We want to hear from you!

Share your thoughts with us!

Thank you to everyone who attended Conversations in a Civil Society. Share your thoughts with us!

We would like to thank our moderator, CCHS Social Studies teacher Ethan Hoblitzelle, and our panelists Ona Ferguson from Consensus Building Institute, Robert Munro from Middlesex School, and Rose Pavlov from Ivy Child for a fantastic program.

We spent the evening discussing ways to navigate our differences – politics, religion, values, lifestyle, etc. Our panelists talked about how we learn to have conversations around issues that sometimes divide us, and how we learn to listen better, discuss, and even find ways to bridge some of the issues that separate us.

Click here to access last night’s slides.

What is your reaction to what our panelists had to say? Do you feel you are better equipped with some strategies for approaching difficult conversations? What kinds of programming would you like to see as a follow up? Please post your reactions, comments, and questions.

Don’t forget to save the date for The Defamation Experience on Wednesday, November 7, 2018!

The Play, The Deliberation, The Discussion. THE DEFAMATION EXPERIENCE is a unique interactive diversity program composed of three parts; the play, which explores the highly charged issues of race, class, religion, gender; the law with a twist: you are the jury. Through deliberations and post show discussion, the audience participates in civil discourse that challenges preconceived notions. Learn more at http://defamationtheplay.com Tickets will go on sale in September.

5 Responses

  1. Diane Copenhaver says:

    two requests
    1. I would appreciate a soft copy of Ona’s charts.
    2. I would like to follow up on my questions about what has fundamentally changed in our society. I think it is related to the press and the fact that the press no longer is required to give equal time to equal sides or positions. To follow up, I would like to get the panelist opinion on :How we can create a a culture that welcomes and embraces opposing views for the purpose of being better informed, having a better understanding of the “world” around them? This question is not about changing the country but how to influence individuals in one’s sphere – Children, family members, co workers, friends.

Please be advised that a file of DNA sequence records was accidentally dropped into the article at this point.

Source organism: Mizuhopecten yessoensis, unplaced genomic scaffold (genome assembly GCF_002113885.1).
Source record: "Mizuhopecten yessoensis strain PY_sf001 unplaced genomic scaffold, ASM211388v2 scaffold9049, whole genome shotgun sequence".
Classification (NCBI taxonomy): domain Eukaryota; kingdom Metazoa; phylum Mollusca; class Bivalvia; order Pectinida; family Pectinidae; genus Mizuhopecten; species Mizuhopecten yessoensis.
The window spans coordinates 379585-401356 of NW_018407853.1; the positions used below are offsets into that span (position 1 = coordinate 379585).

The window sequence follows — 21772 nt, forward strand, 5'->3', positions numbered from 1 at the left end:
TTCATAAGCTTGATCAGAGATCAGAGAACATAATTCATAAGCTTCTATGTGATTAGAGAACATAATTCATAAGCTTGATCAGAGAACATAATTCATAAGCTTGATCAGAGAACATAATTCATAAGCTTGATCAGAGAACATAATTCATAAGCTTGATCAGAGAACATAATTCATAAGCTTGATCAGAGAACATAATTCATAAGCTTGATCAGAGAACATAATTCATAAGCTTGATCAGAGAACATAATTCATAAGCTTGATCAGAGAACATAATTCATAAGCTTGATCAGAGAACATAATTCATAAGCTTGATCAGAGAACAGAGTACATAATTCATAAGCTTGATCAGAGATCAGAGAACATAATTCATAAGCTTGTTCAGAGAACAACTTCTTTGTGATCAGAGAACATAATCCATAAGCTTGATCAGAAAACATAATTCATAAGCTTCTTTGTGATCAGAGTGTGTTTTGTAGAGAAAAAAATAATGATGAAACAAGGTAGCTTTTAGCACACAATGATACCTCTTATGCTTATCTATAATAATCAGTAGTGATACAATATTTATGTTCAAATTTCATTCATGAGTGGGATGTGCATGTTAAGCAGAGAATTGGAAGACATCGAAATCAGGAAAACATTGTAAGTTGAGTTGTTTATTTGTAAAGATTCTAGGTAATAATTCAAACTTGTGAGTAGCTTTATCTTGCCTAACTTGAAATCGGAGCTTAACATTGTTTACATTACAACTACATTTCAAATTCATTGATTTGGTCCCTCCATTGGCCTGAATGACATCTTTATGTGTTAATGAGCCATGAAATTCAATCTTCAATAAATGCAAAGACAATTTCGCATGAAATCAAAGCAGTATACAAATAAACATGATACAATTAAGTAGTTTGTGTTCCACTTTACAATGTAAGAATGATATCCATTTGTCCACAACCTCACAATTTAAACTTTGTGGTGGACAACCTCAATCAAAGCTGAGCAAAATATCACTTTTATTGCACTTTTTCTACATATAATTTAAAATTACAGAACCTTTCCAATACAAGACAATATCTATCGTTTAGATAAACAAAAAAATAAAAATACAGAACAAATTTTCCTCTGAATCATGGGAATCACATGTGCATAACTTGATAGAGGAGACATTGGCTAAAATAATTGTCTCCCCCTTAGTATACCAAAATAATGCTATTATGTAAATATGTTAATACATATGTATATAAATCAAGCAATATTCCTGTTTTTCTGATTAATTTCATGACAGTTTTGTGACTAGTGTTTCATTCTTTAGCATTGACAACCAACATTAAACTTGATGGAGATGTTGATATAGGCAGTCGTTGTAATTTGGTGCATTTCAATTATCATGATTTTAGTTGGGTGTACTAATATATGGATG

2. Thanks Diane! The link to the slides are now posted above.

  3. John Ballantine says:

    My wife, Ann, thought it would have been interesting / valuable to poll or ask the audience what “difficult conversations” that they were concerned about. This would have helped orient some of the speaker comments to the audience concerns. She also wondered whether she/others should be reaching out to those who disagree with us — get out of our bubble.

    The moderator and panelist did a terrific job in the last half of the discussion, taking the topic to the audience. Very well done and good interactions. Maybe More time for smaller group discussions, IF the forum was held on a Saturday with some breakout times and refreshments.

    Thanks all,

  4. Ethan Hoblitzelle says:


    I know you asked for a response from one of the panelists, so mine may not be entirely sufficient. But I have given this a good deal of thought. Part of the problem has to do with the way news is consumed on the web. If you are a regular reader of liberal news sources like the New York Times or The Atlantic, Facebook analogs and news aggregator sites will often place similar types of articles at the top of the feed. In other words, you have to make a conscious effort to pursue a viewpoint and perspective other than your own since your online reading history and political bias will be self-reinforcing after a while. After the election, I got a subscription to the Wall Street Journal and started to read the National Review more regularly and this helped me in conversations with conservative family members. It also allowed me to suggest that they do the same thing from the other side. If you haven’t already seen sites like AllSides, you might want to take a look (https://www.allsides.com/unbiased-balanced-news). This is a news aggregator with three articles from the right, center, and left positions on a wide variety of topics. I have found it helpful to be a little playful about it–I suggest to friends and family members that I’ll check out “their” articles if they agree to read mine. I have found that even if others don’t do this, it gives you more credibility if you can demonstrate that you understand the underlying arguments and assumptions of those that differ from you. The internet and the emergence of strictly partisan cable news channels create the political polarization we are seeing. Maybe the panelists themselves will have more to offer here.

    • Diane Copenhaver says:

      Thank you, Ethan. I am not familiar with that source, I will be sure to give it a try. I agree that fundamental issue is that citizens today are not motivated to delve deep into a topic. In the spirit if sharing, I like Geopolitical new source call Stratfor. I have a monthly subscription but they have free articles. Today they had a very good article about the pros/cons of pulling out from Syria. This was more high level than some of their other articles, obviously the subject was much more complicated. 🙂